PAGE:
In the foregoing sketch, I have tried to bring out how the rereading of Marx has been an important moment in the development of these elements. Panzieri's rereading of Marx on the organization of work, Tronti's rereading of Capital on accumulation, Wages for Housework's rereading of Marx's discussion of the reserve army and of the wage, Zerowork's rereading of the Grundrisse on the end of the work, among others, have been necessary and important moments in the development of an analysis which is of greater strategic use to the development of working-class power than either orthodox or Western Marxism. What kind of rereadings are these? How, if at all, do they differ from traditional approaches? They are not, it seems to me, exercises in ideology or in capitalist strategy building. They do not seek a critique of capitalism. They seek rather new tools for developing working-class power. Panzieri discovers working-class autonomy in forcing the transformation of capitalist technology and planning. Tronti discovers the theoretical grounds for exploring how to link factory and nonfactory struggles. Wages for Housework rediscovers the wage as a key to power in overcoming divisions of the class. Zerowork locates contemporary struggles against work as creating a historical crisis of capital.

Given the goal of a strategic or political reading of Capital (derived from the needs of contemporary struggles), what is there in Capital which makes it possible for us to separate it from its nineteenth-century origins and to use it to illuminate the struggles of the present crisis? The answer is that it provides a fundamental insight into the nature of categories and relations in capitalist society: there are always two perspectives, capital's versus the working class's! The analysis of every category and phenomenon must be two-sided; there is no objective place beyond these two perspectives. Althusser's and others' search for an "objective science" is as futile as that of classical political economy or of Karl Mannheim. To recognize the inevitable two-sided character of analysis is not to merely reflect the class struggle but to reproduce it.

As an example, consider Marx's discussion of the wage. First, the wage is revenue for a worker but it is a cost for a capitalist. Second, capital uses the wage-form to hide its exploitation and the separation of variable capital and surplus value. But then the working class uses wage demands to attack this exploitation. Finally, the wage is a key instrument to divide the working class and weaken it, to ensure its exploitability. But at the same time it can be turned into a weapon to attack that very division.

It is by applying such a two-sided, or class, analysis, which explores the meaning of each category from the differing perspectives of the two classes to all the other categories of Capital, that we can interpret Marx and discover how his work can be of use to us. We must not get bogged down with the mystifications of philosophy or of political economy which, by failing to show how the determinations of capital are both imposed on the working class and shaped by its struggles against them, at best reveal the one-sided perspective of capital itself. We need not be content with such approaches because through the optic of current struggles we can now see how Marx's work reveals the workers' standpoint as both antithetical to capital and as having the power to destroy capital's determination. Revolutionary strategy is not something extra. It is an essential part of the study of the class relation. Though this relation is constantly shifting, though the nineteenth century is long gone, the two-sided nature of capital remains. Its analysis is not simple, but at the same time we have no vested interest in reveling in the supposedly incomprehensible complexities by which "professional Marxists" obscure the meaning of Capital.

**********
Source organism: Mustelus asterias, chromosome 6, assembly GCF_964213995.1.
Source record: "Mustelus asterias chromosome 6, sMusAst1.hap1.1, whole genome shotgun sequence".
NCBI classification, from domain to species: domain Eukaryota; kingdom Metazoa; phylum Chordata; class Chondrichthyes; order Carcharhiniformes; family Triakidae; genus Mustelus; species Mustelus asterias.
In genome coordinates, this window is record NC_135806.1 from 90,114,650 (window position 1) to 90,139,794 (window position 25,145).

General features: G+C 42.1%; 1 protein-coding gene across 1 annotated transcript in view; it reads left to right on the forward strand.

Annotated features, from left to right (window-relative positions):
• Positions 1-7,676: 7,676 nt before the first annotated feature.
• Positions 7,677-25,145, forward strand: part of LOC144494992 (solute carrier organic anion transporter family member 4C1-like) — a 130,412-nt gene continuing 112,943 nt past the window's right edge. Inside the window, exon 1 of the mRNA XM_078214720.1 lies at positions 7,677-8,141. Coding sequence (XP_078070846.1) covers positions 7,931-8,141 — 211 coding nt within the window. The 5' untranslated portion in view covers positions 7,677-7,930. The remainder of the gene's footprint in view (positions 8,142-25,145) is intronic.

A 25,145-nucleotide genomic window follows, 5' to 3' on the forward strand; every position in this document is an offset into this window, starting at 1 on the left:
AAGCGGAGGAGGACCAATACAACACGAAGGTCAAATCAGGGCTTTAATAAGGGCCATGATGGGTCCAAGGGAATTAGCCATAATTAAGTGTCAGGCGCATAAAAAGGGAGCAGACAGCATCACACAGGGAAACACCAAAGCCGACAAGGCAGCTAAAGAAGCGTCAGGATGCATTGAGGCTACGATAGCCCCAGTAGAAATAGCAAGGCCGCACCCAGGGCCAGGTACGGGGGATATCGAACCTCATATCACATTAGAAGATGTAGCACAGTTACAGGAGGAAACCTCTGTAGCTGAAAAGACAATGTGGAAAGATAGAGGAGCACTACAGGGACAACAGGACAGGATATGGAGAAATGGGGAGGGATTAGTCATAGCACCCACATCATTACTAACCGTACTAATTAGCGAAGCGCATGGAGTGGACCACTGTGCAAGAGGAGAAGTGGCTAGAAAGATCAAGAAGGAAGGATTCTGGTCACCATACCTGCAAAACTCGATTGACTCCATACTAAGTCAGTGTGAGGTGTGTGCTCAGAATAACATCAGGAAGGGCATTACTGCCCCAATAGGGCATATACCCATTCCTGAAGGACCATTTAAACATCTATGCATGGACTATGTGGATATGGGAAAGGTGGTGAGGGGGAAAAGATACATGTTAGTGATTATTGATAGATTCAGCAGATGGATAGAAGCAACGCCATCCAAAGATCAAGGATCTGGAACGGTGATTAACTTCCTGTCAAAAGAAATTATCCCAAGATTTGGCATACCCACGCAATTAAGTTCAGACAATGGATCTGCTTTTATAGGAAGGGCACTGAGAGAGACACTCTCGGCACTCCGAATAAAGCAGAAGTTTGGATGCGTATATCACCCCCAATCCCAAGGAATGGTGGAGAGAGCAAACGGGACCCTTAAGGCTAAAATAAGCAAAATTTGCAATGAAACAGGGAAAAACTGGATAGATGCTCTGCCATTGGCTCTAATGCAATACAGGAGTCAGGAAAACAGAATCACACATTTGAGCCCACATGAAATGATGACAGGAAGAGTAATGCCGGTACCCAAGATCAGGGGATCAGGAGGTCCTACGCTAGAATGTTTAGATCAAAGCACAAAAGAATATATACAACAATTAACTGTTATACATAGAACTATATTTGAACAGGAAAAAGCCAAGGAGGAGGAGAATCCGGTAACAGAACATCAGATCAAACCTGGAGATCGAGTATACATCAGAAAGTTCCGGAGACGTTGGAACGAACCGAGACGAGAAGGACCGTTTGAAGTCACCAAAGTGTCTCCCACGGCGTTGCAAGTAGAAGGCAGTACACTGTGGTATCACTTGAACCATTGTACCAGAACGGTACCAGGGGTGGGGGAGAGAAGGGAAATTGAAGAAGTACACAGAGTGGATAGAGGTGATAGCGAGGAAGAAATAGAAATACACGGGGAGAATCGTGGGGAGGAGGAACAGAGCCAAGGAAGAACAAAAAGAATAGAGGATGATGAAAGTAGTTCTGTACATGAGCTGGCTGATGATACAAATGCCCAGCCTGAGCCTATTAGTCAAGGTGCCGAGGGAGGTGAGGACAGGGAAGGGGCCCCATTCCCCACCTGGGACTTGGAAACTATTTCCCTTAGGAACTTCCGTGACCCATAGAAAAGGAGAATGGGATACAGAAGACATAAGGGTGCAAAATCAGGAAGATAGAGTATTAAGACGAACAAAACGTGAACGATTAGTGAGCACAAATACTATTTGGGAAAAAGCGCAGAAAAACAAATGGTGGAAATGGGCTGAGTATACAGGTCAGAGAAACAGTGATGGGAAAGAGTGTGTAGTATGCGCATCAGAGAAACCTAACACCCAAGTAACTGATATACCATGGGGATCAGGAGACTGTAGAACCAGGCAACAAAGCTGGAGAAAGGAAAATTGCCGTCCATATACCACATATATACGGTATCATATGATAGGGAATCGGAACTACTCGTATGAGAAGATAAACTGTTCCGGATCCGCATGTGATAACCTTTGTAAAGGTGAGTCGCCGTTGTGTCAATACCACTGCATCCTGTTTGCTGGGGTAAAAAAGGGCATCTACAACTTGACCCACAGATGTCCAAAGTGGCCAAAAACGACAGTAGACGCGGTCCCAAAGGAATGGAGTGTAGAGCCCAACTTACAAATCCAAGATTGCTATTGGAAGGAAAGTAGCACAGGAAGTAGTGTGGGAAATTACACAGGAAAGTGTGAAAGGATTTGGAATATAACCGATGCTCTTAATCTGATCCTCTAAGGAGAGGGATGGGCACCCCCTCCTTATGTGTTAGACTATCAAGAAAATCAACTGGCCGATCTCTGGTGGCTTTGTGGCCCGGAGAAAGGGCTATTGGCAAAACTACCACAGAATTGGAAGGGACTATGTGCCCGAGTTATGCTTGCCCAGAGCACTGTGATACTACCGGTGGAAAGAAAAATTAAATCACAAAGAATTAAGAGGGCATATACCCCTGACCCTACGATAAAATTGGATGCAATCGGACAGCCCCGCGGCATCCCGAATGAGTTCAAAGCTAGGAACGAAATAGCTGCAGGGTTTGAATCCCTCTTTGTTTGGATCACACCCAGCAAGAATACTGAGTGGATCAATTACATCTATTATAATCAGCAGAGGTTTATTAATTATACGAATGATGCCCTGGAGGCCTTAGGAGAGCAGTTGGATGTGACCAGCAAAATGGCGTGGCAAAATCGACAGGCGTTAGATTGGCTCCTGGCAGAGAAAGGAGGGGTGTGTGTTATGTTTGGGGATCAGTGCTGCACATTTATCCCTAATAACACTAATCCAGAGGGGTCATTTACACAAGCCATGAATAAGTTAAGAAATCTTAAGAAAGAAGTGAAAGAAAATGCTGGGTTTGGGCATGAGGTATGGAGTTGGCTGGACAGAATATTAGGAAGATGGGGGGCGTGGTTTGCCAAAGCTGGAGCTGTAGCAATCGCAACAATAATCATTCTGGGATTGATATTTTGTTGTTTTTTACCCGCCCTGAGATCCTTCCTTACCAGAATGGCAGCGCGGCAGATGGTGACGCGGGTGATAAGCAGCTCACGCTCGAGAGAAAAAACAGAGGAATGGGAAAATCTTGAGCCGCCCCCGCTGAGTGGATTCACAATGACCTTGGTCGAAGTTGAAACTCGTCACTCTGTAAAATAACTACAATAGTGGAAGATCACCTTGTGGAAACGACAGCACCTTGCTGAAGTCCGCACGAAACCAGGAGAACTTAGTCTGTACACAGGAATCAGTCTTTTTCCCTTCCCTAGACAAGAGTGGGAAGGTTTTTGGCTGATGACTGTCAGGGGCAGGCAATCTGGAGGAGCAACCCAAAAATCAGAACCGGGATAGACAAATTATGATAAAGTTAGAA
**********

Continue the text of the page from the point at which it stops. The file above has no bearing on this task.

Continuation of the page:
This seems to me to be an important lesson of the recent work sketched above. It implies a way of reading Capital politically that involves two steps: to show how each category and relationship relates to and clarifies the nature of the class struggle and to show what that means for the political strategy of the working class. (137) These two moments are immediately interrelated and often to do the former is already to do the latter implicitly. For example, by showing us how money is an integral part of capital -- a mediation imposed by capital as part of the commodity-form -- Marx is implicitly saying that any working-class strategy to destroy capital must ultimately involve the destruction of money.

This demand that each category be explicitly related to the class struggle is not to reduce everything to the class struggle, because class struggle is not an independent, outside cause of the categories and relations. Nor is it an exterior, derived consequence of them. Capital, as we have begun to see, is the class relation, and that relation is one of struggle. Class struggle is the confrontation of the capitalist class's attempt to impose its social order -- with all its categories and determinations -- and the working class's attempts to assert its autonomous interests. Working-class struggle is that revolutionary activity which puts the "rules of the game" of capitalist society into question. This is why all those rules and determinations must be read from a perspective which insists on evaluating every aspect of capital from the point of view of working-class strategy. This is the source of the two-sided character of capitalist categories. The "science" of the philosophers and the political economists is only capital's view of itself. The political reading of Capital, and of capital, is a strategic activity of the working class. There is no third, objective point above the struggle, because revolutionary activity reveals the other side everywhere. The vital significance of the work I have briefly surveyed above is that it has rediscovered this fact and begun to carry out this strategic project.